As the use of electric scooters has increased in recent years, so have the number of injuries suffered by children while riding them.
According to a new study, the number of kids hospitalized for electric scooter injuries has surged in the past decade.
Researchers analyzed data from the National Inpatient Sample, a database of hospital stays in the United States, and found that the number of kids ages 10 to 17 who were hospitalized for electric scooter injuries increased from 2011 to 2020.
In 2011, there were just 24 kids hospitalized for electric scooter injuries. But by 2020, that number had jumped to 1,500.
The study’s lead author says the findings highlight the need for more safety measures when it comes to electric scooters.
“As the use of electric scooters has increased, so have the number of injuries,” said Dr. Nicole Rohlman, an assistant professor of occupational and environmental health at the University of Iowa.
“Most of these injuries are to the head and face, and can be serious. This study highlights the need for better regulation and safety measures to protect children.”
The study found that the majority of kids hospitalized for electric scooter injuries were boys (75%), and the most common injury was a head injury (45%).
Other common injuries included fractures (15%), contusions and abrasions (13%), and internal organ damage (5%).
The majority of kids hospitalized for electric scooter injuries were treated and released within a day, but some required more intensive care.
The study’s authors say the findings underscore the need for more child-specific safety measures when it comes to electric scooters, such as helmets and other protective gear.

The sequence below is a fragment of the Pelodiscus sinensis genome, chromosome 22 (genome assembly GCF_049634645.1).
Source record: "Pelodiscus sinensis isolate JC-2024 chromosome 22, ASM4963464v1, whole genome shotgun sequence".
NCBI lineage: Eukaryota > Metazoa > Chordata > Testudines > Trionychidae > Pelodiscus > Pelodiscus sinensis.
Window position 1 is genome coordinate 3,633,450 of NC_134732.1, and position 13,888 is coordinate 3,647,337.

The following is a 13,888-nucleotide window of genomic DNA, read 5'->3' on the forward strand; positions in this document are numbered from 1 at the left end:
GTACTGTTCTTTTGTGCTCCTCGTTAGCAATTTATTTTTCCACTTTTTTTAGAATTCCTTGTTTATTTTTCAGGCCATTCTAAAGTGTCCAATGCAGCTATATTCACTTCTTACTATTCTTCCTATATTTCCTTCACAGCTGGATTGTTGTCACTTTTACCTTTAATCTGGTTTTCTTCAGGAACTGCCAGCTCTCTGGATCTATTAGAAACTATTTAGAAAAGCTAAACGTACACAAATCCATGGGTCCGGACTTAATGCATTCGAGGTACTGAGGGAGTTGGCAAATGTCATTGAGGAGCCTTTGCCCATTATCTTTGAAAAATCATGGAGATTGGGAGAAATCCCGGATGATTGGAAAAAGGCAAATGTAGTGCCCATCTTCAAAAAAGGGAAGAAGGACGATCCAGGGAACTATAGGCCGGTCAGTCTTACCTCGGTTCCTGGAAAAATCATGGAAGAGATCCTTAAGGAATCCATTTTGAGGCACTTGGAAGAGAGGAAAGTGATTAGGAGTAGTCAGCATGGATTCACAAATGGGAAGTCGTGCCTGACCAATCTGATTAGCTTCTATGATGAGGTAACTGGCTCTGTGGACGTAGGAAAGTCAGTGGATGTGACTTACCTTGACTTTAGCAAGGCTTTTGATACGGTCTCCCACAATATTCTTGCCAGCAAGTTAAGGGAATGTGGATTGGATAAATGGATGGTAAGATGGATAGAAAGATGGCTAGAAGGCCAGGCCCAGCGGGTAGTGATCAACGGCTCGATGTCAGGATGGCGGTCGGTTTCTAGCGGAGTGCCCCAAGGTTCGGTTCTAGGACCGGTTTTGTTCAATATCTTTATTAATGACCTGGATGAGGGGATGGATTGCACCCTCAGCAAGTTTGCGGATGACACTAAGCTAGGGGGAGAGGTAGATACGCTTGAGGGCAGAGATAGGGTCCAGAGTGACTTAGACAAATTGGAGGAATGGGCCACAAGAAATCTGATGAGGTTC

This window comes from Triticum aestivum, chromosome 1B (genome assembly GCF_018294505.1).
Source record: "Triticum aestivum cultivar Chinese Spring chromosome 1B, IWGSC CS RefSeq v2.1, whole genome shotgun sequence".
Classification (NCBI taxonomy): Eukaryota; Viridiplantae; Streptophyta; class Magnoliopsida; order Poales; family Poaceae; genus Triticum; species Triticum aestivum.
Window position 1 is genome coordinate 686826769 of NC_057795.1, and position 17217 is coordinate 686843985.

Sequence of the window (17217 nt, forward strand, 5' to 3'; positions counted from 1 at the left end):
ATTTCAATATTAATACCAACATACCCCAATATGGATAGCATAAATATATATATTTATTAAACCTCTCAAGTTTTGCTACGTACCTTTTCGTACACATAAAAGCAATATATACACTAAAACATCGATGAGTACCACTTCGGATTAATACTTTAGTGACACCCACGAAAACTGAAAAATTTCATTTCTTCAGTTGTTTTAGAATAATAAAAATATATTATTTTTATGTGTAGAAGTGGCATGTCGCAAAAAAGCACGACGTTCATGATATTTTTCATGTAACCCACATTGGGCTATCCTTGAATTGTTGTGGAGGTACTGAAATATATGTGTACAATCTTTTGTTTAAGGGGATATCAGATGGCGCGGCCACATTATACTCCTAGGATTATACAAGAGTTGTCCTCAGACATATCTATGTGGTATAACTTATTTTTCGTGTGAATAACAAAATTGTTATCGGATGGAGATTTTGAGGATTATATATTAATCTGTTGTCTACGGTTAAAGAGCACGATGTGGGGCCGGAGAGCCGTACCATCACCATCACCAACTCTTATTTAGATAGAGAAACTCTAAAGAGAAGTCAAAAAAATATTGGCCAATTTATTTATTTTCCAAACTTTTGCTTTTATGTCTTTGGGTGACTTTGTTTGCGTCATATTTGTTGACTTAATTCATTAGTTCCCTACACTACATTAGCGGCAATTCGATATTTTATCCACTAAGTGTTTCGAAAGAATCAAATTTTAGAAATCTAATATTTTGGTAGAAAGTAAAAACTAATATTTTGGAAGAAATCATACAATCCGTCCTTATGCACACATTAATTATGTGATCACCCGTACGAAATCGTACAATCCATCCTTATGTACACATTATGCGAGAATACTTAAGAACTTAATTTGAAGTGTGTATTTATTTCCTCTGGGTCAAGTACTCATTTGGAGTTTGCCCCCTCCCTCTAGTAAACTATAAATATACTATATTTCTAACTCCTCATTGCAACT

“Parents should think twice before letting their children ride electric scooters, and should ensure that their children wear helmets and other protective gear when they do ride,” said Dr. Rohlman.
According to a new study, the number of children being hospitalized for injuries sustained from e-scooters has surged in recent years.
The study, which was conducted by the Children’s Hospital of Philadelphia (CHOP), looked at data from 2011 to 2020. In that time period, there was a total of 1,254 children who were hospitalized for e-scooter injuries.
Of those hospitalized, 45% were for head injuries, and 26% were for fractures. The remaining patients were hospitalized for other injuries, such as internal bleeding, lacerations, and scrapes.
The majority of the patients were between the ages of 15 and 17, but the number of younger children being hospitalized for e-scooter injuries is on the rise. In 2020, there were 38 children under the age of 15 who were hospitalized for e-scooter injuries, which is up from just 3 in 2011.
E-scooters have become increasingly popular in recent years, with many people seeing them as a convenient and fun way to get around. However, this increase in popularity has also led to an increase in injuries.
“As e-scooters have become more prevalent, we are seeing more children sustaining serious injuries from them,” said study author Dr. Gary Smith. “While e-scooters can be a fun and convenient mode of transportation, it’s important for parents to be aware of the risks associated with them.”
Smith recommends that parents talk to their children about the importance of wearing a helmet and following all safety rules when using an e-scooter. He also notes that e-scooters should never be used while under the influence of alcohol or drugs.
The full study can be found in the journal Pediatrics.